The United States Probation Office prepared multiple Presentence Investigation Reports. The third revised Presentence Investigation Report determined that Petitioner qualified as a career offender under § 4B1.1 of the advisory Sentencing Guidelines based on two prior Illinois felony convictions: (1) Escape, Adams County, Illinois, Circuit Court, Docket No.: 2002-CF-371; and (2) Unlawful Possession of Methamphetamine Precursors (with the intent that it be used to manufacture methamphetamine), Adams County, Illinois, Circuit Court, Docket No.: 2009-CF-391. Crim., PSR ¶27 (d/e 29). The third revised PSR calculated Petitioner's total offense level as 29 and criminal history category as V. Based on this finding, the third revised PSR concluded that Petitioner faced an advisory guideline sentencing range of 188 to 235 months of imprisonment. Id. ¶109.

         At the Sentencing Hearing on April 15, 2015, this Court amended the PSR by interlineation pursuant to the Government's stipulation that the drug quantity for which Petitioner was accountable was 32.5 grams. Crim., PSR Revised by Interlineation, ¶¶21, 27 (d/e 37). This stipulation lowered Petitioner's total offense level to 29. Along with a criminal history category of V, Petitioner's advisory guidelines imprisonment range became 151 months to 188 months. Id. ¶109. The sentencing hearing was continued to the next day.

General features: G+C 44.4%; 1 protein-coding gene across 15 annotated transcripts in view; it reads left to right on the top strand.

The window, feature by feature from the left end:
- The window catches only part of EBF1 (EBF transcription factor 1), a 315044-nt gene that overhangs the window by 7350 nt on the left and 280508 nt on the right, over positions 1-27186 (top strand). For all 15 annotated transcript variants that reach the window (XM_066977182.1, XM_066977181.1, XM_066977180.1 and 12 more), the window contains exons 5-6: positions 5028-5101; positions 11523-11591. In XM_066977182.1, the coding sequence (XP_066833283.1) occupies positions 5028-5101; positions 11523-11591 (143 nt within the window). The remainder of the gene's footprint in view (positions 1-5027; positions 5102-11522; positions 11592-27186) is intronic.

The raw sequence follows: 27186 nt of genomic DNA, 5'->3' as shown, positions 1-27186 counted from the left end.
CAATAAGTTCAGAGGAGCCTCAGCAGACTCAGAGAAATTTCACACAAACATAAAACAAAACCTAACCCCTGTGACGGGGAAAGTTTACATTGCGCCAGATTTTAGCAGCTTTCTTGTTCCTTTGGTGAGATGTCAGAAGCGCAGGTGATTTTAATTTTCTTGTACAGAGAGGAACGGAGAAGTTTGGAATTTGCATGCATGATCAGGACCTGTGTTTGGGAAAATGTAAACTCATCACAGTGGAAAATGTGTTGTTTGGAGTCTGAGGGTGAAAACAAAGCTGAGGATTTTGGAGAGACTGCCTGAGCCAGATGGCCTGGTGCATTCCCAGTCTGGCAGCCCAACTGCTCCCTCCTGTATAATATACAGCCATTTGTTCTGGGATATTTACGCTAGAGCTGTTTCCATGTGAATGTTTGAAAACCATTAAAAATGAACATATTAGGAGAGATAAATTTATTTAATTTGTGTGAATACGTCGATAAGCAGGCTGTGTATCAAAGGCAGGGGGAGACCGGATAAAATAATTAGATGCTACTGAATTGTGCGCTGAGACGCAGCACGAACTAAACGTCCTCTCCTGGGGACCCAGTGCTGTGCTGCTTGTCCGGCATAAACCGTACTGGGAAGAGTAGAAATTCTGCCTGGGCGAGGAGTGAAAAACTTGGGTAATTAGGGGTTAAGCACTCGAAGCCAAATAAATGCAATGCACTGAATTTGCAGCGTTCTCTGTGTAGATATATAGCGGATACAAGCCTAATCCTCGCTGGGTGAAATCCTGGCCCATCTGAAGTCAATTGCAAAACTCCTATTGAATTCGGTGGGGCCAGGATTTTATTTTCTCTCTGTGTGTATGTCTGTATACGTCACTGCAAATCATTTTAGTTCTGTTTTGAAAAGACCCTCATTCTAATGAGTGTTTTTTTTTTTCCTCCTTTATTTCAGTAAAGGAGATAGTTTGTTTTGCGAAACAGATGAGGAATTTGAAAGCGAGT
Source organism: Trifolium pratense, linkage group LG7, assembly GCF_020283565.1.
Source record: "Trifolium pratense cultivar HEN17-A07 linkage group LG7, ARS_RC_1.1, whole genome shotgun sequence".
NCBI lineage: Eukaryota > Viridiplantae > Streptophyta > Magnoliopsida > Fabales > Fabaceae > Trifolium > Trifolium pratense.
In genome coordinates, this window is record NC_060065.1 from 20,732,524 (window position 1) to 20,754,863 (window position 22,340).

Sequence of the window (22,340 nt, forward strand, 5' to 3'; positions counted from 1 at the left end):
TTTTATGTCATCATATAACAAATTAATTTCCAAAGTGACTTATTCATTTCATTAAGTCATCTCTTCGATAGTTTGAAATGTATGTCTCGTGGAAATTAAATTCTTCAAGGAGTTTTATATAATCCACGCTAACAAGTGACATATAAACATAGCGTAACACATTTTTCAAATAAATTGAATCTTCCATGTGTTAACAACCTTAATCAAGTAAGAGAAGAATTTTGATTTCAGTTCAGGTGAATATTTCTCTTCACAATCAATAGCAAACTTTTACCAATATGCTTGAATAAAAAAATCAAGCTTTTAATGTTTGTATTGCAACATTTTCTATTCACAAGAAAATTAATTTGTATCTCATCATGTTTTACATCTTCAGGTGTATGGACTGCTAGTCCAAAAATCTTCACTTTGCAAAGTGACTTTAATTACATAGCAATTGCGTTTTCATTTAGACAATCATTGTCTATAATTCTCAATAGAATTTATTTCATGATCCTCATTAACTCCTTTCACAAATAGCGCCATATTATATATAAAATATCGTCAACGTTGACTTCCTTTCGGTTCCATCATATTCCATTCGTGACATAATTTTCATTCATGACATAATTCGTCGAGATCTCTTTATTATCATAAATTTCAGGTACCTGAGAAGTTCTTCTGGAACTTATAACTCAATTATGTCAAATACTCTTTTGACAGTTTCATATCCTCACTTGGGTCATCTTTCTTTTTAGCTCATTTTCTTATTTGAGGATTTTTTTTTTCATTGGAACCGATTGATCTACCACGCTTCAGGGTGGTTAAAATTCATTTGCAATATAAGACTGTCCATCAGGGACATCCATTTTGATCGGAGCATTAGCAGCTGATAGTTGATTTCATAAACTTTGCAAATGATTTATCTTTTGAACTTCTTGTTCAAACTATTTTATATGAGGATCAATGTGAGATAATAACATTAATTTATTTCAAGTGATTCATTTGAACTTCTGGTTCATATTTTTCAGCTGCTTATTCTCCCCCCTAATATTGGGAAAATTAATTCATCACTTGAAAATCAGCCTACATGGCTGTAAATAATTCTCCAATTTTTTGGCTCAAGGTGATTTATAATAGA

On April 15, 2015, this Court sentenced Petitioner to 110 months' imprisonment, relying on a potential proposed sentence that had previously been offered by the Government. See Crim., Minute Entry April 14, 2015, Minute Entry April 15, 2015, Judgment (d/e 34); Resp. at 2, n.1 (Doc. 3). Petitioner did not file an appeal.

         On March 28, 2016, Petitioner filed this Motion to Vacate, Set Aside, or Correct Sentence under 28 U.S.C § 2255 (Doc. 1). Petitioner seeks to challenge his sentence under Johnson v. United States, 135 S.Ct. 2551 (2015), which held that the residual clause of the Armed Career Criminal Act is unconstitutionally vague. 135 S.Ct. at 2563; 18 U.S.C. § 924(e)(2)(B)(ii) (the ACCA “residual clause”) (defining the term “violent felony” to include “conduct that presents a serious potential risk of physical injury to another”).